When it comes to stimulating your creativity, the workplace can be a little lackluster. Depending on what you do, work can leave you feeling pretty mundane by the end of the day, but there are many ways to combat this feeling.
Companies like Google, Twitter and Facebook have used their resources to provide employees with office spaces, and countless other outlets, meant to create inspiration in the workplace. Although some are more lavish than others, it’s amazing the difference that can be made by introducing a little color into the work environment.
If your day-to-day routine isn’t conducive to creativity, giving the space a facelift can do wonders for you and your employees or anyone else looking to reinvigorate their creative side. For anyone looking to increase creativity at work, use some of these techniques to pump up your workforce and get the creative juices flowing.
When it comes to boosting creativity, renovating the workplace is an excellent first step. Obviously there are some limitations to this, but even the subtlest of additions can be transformative for people. All it takes is a little bit of color in some of the drab parts at work and you’ll have people feeling creative in no time.
- Storage lockers and other necessary, but otherwise dull, parts of the office can be purchased in a variety of different colors and even decorated by you and your employees.
- Encourage employees to bring artwork and other flair from home to personalize their workspace and make work a brighter and more colorful place.
- If you have a lot of blank walls at work, hang up company posters and art to keep your employees stimulated throughout the day.
Moving things around at work is a great way to get the blood pumping and give the space some new perspective. If you and your employees have never changed the seating arrangement, layout or overall vibe of where you work, it may be time to rethink how you use the space you have. Fortunately, drastic changes don’t have to be made to change things up.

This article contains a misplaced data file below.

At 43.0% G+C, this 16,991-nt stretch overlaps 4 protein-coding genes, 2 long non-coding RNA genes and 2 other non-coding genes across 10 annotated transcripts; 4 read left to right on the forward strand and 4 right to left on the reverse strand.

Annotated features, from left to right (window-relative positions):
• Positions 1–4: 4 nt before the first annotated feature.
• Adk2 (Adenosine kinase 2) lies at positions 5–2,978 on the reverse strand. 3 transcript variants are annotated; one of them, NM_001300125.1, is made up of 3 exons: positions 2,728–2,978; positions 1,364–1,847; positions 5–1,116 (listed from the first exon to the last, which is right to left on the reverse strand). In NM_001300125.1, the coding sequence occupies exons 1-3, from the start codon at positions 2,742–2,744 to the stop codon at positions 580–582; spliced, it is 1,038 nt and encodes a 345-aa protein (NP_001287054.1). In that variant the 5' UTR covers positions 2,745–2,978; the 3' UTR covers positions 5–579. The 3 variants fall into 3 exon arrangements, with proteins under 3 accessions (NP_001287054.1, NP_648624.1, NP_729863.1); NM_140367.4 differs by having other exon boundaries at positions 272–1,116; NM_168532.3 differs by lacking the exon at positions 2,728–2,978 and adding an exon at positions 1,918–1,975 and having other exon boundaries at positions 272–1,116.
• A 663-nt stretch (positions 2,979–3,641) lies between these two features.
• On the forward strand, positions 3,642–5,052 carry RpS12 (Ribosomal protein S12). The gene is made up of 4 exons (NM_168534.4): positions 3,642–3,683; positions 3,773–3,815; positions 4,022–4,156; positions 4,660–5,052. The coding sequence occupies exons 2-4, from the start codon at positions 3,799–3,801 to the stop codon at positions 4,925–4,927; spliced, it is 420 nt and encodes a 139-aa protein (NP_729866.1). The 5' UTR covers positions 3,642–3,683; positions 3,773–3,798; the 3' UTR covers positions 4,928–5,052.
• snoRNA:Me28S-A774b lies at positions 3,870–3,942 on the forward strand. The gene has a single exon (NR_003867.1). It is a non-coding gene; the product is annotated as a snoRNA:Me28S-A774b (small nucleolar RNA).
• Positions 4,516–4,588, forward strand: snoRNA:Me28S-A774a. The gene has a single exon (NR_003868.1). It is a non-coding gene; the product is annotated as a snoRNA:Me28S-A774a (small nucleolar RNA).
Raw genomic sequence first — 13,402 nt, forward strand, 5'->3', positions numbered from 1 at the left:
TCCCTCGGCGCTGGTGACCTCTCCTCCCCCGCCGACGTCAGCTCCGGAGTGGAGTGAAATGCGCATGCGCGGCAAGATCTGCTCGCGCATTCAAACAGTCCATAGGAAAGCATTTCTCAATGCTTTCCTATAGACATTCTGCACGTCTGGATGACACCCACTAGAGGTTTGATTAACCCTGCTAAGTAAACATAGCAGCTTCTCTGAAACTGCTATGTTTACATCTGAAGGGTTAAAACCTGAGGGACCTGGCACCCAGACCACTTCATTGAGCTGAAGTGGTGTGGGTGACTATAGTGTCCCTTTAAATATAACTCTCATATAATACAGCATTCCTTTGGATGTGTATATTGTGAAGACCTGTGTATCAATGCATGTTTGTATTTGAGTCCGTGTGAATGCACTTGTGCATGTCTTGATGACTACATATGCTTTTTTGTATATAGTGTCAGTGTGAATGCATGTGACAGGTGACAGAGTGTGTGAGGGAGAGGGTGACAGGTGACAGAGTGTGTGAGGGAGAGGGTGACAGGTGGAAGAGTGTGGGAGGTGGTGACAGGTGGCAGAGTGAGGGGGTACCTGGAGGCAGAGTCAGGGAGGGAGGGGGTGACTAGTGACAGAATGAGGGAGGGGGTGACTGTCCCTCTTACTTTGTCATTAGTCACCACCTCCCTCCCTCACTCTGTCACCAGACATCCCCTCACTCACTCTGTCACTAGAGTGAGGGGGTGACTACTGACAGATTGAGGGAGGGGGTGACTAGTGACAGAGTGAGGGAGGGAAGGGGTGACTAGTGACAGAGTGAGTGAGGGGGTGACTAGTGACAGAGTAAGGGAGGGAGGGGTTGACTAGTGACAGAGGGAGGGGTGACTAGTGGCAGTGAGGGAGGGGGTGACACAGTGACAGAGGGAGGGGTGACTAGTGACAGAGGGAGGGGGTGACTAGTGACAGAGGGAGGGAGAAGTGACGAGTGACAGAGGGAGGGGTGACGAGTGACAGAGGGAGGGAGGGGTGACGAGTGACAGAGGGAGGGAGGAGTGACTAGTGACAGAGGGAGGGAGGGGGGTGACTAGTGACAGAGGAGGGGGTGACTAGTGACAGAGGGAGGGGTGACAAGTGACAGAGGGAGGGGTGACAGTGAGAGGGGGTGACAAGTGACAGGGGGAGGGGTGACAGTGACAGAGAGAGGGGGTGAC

- If you have a seating arrangement, change it up every couple months so that the work environment doesn’t stagnate and so employees have a chance to get to know everyone they work with and swap ideas.
- Depending on where you work, don’t be afraid to knock down the cubicle walls and open up the space a little bit. This will allow for more discussion and thus more opportunities to be inspired.
- Always encourage employees to take breaks to walk around and get outside. By doing so you’ll better morale and help combat that mid afternoon sleepiness.
Creativity flows very well when people start putting their heads together. If you’re the one in charge, try relinquishing some power for once, or simply ask your employees and coworkers to throw in some feedback about the problem at hand. This will create a level playing field for everyone, and with ideas flowing together, a more positive and creative work environment.
- You may be responsible for the decision making at work, but never forget that your employees are an excellent resource for feedback. Ensure that they have a voice and that they use it when opportunities arise.
- Hold weekly or monthly meetings where employees and managers can discuss talking points and how to make everyone’s efforts at work more effective.
- Regardless of where you work, always make sure there’s an open avenue for dialogue and discussion between employees and employers.
- If at all possible, take company retreats to get to know the people you work with better and discuss ideas. The change of scenery will harbor more creative discussions and lead to excellent problem solving.
No matter what you do for a living, bolstering creativity is always a great way to improve work conditions. Whether it’s coming up with ideas for a new project, or figuring out how to improve efficiency, creating a space and environment that encourages critical thinking is highly effective. When in doubt, use your head, and always remember that a little imagination goes a long way.
James Anderson is a freelance writer and business adviser. He was born and raised in West Virginia and enjoys writing for School Lockers.Suscribe to the podcast